DOWNTOWN Learning The Language of Flavor

By: Toni Burnham

Marina Marchese

When she was born, Marina Marchese must have entered the world taste buds first, because that is the way in which she entered the world of bees and honey, and how she hopes to help you understand it, too.

Marina is an author (Honeybee: Lessons from An Accidental Beekeeper, and co-author with Kim Flottum of The Honey Connoisseur: Selecting, Tasting, and Pairing Honey), designer, trained expert in the sensory analysis of honey, and founder of the American Honey Tasting Society. Every year she trains beekeepers in tasting and evaluating their products, and to see the world of honey through a new lens. She is a honey sommelier, an expert in tastes and pairings and beautiful experiences only available through the shared work of human and bee.

“You have got celebrity chefs on TV in the news, going to farms. Picking out their own vegetables, visiting slaughterhouses, picking out organic grass-fed this and that, and they’ve got their favorite beekeeper! We’re in a food renaissance where the chef and the restaurants are king. Why wouldn’t beekeepers want to make that connection with the consumer and the foodie and the chef and be able to talk that language with the chef and say, ‘the honey is very light, it’s got a very fruity butterscotch nifty note?’ Why wouldn’t beekeepers want to make that connection? It is only to their benefit!”

“I have been a beekeeper for 17 years and I kind of straddle the line between beekeeping and food, and from what I see it is kind of a unique position”

“You’ve got all these really great beekeepers that are producing really excellent honeys, but I find that many really don’t know enough about honey as a food, as a flavor. That’s where I straddle the line in knowing about bees and about floral sources, but I’m a foodie at heart.”

“I went through all the steps of learning beekeeping: managing pests and diseases, splits and swarms, and so on. Coming from the arts, as well, I was of course really excited and interested in beeswax and in crafting skin care products and candles. But honey is truly what most intrigued me early on.”

“And then I couldn’t find any information about it! That search is what led to writing The Honey Connoisseur. In fact, however, that book was written before the first book I published, Honeybee: Lessons from and Accidental Beekeeper.”

“Back in 2003, I went to the National Honey Show in London seeking information, and was disappointed that beekeepers were passionate about honey as a food, and interested in being discoverers of flavors and matching flowers to flavors. It became my passion, and my mission to figure this out.”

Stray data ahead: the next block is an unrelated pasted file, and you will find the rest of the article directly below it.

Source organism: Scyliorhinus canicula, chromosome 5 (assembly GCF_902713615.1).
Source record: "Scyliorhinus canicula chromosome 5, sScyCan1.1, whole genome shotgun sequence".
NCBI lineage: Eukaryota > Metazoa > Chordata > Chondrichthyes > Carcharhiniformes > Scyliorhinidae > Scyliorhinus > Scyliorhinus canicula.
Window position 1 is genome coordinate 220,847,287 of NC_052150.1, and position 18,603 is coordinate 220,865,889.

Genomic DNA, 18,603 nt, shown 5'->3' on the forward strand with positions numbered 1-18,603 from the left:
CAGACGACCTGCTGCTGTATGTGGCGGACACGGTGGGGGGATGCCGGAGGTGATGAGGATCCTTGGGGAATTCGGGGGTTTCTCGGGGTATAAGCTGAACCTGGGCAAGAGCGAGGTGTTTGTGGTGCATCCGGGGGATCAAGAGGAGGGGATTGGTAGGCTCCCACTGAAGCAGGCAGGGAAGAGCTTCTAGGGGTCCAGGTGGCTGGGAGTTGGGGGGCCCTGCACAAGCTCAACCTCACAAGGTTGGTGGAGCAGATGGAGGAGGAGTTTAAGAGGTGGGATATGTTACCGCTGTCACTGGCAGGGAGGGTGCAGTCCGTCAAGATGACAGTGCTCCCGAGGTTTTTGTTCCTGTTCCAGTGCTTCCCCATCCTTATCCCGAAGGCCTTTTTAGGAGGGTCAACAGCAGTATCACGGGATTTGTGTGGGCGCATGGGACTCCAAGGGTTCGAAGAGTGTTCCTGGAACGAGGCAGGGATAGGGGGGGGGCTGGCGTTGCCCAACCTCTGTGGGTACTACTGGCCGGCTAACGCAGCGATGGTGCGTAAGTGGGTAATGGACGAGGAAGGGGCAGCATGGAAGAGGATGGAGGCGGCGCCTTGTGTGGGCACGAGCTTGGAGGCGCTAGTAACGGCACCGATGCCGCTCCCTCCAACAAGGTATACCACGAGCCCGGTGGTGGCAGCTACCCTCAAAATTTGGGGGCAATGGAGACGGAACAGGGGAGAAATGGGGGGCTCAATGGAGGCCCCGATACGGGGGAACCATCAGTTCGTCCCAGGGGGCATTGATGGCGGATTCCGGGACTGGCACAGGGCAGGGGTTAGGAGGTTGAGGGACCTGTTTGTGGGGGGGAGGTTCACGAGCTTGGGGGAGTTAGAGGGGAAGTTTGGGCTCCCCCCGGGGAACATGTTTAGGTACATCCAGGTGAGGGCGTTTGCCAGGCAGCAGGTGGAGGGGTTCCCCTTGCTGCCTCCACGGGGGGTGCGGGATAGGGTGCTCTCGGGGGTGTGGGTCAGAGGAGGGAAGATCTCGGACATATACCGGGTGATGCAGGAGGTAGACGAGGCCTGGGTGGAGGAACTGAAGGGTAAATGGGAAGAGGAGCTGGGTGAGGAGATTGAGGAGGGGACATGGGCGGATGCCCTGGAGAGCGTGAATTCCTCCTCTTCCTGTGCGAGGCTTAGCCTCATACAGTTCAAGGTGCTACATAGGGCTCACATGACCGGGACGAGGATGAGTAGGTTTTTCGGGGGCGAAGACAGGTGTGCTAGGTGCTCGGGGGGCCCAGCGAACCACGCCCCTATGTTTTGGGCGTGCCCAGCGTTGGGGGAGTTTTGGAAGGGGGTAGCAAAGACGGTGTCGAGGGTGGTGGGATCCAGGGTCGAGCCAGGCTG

“I wanted to come to some sort of understanding, to find a resource, a database, to answer the question of ‘Where’s that information?’ Well, it didn’t exist. After the honey show, I did extensive research on Eva Crane: she wrote a lot about honey and was probably the most prolific writer on the subject. But she never talked about flavor!”

“I turned to the research of Jonathan White of the FDA, who wrote hundreds of papers on honey in the 1950s and 1960s, but who again did not address this concept of flavors and flowers, and where to find them and what they taste like.”

“That’s what led me to Italy, where I stumbled upon a class that they were doing on honey. Early on, I saw that it paralleled the appreciation of wine. I’m a wine person, I’m Italian, I’m a foodie: I grow food, I cook food, this is where my head is. I was very excited. I thought, ‘Maybe this is a new road where I can see what’s happening.’”

“In these tiny local shops in these small medieval towns, they would sell honey alongside the olive oil and wine.  That’s something that would never happen in the U.S. You would never go out to buy a bottle of wine in the United States, and ‘Oh! By the way, get some olive oil and honey.’ That just doesn’t happen here.”

Why not in the U.S.?

“Remember, we are talking about local, small batch beekeeper honey. We are not talking about commercial honey, which is completely different. I think you can, though education, change beekeepers’ approach because what they are producing is gold! Though many complain that they can’t compete with $3 Chinese honey in the plastic teddy bear, all you have to do is put yours side by side.”